As Fifty Shades of Grey fans become more and more frustrated with the lack of information and updates on the film adaptation of the book, it looks like interest is beginning to shift to other steamy written works out there such as, the Crossfire series by Sylvia Day. Bared to You, Reflected in You, and the upcoming third installment Entwined With You (releasing May 7, 2013), have been known to be a good replacement for those who are having “Fifty Shades of Grey withdrawals. Even though the Crossfire series bares a similar style, not to mention a few similar circumstances to Fifty Shades of Grey, it has its own unique twist that has the women pining over the charming Gideon Cross.
In Bared to You, Eva Tramell decides to take a tour to the new building she we will be working in the day before she starts at her new job in the Crossfire building, in order to familiarize herself with the facility. In a turn of events, she runs into a wealthy and powerful man, who she later finds out to be Gideon Cross, the owner of the Crossfire building. Gideon and Eva, both of whom have suffered from childhood traumas that have left them in need of affection and control, instantly connect through their lust for each other.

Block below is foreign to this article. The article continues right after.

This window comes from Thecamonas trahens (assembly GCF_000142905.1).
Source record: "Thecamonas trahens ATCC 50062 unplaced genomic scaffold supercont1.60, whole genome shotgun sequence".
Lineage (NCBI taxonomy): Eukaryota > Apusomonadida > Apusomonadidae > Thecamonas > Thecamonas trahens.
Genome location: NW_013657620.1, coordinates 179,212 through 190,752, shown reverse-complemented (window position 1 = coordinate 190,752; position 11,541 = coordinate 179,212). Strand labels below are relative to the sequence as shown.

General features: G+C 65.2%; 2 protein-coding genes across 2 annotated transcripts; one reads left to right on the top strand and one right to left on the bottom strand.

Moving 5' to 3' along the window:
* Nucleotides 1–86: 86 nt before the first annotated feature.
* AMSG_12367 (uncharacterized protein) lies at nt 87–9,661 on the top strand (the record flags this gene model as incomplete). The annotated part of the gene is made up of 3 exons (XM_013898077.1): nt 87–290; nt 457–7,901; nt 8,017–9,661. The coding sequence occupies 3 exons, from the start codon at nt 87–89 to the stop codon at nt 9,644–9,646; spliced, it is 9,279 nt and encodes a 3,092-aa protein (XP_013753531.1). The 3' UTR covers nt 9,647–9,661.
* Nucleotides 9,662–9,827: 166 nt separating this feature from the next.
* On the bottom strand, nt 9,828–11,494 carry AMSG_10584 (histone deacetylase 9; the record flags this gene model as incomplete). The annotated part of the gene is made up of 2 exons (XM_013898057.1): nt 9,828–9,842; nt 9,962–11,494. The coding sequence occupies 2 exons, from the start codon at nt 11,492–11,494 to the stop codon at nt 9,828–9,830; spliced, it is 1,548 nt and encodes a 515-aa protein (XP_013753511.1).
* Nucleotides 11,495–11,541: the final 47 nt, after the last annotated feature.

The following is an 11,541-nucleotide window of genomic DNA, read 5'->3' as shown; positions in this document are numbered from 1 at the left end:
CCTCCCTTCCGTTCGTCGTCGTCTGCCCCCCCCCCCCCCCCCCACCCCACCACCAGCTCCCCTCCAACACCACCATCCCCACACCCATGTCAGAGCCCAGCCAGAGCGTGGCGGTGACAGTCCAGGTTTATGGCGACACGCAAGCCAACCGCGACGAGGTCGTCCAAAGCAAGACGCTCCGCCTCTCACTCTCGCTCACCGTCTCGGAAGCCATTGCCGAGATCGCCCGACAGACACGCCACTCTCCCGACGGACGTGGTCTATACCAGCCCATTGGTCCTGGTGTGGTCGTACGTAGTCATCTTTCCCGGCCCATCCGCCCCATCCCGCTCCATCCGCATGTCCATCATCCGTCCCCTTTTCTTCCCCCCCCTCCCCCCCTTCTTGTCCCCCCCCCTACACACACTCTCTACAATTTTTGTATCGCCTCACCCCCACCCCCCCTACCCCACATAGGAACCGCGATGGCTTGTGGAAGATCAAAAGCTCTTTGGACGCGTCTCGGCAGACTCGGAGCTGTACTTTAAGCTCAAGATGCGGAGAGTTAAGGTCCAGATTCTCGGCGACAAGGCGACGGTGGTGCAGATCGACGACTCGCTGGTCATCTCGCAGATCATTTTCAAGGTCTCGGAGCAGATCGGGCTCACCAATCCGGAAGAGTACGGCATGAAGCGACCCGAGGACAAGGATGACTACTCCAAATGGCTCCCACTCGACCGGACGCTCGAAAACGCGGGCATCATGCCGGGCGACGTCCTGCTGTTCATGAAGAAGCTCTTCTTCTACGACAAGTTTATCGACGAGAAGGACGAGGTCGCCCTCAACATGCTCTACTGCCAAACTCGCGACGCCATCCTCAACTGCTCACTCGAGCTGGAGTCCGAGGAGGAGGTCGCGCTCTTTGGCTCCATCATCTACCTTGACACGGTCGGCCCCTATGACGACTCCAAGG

Gideon begins to pursue Eva relentlessly and even though Eva would like nothing more than to sleep with him, she is put off by his businesslike manner towards their relationship. From the start, Gideon makes his intentions clear, he is determined on keeping his friendships separate from his sex life, and while Eva isn’t seeking more than a friends-with-benefits arrangement, she is not content with Gideon’s desire to posses her the same way he posses his company, cold and professional. Eva and Gideon begin to negotiate their relationship, but the effects of their past come in to play causing complications and a great read.
While both Gideon Cross and Christian Grey suffered from childhood traumas, Gideon’s psychological wounds are much more traumatic and disturbed compared to Christian’s. This has severed the few ties he’s had with his family, as opposed to Christian who has managed to keep his family at arms length. In my opinion, this in turn has also made Gideon have a co-dependent relationship with Eva instead of a romantic one, while Christian and Ana showed signs of romantic appeal towards each other within the first book of the series. Whatever your opinions of Gideon and Christian may be, it seems that women may be becoming more attracted to characters with damaged souls, and pushing further away from the classic romantic heroes.
As the debate over the shift in interest to Crossfire continues, with some claiming the reason is that Crossfire is a much better written series, others saying the lack of progress with Fifty Shades of Grey is the reason fans are getting “turned-off” from Christian Grey, and yet others blaming the fact that the Fifty Shades series books were published too close together, one thing seems clear: interest in both of these books looks like it will remain strong, at least until the next painfully handsome and tragically tortured hunk comes along with his own new series.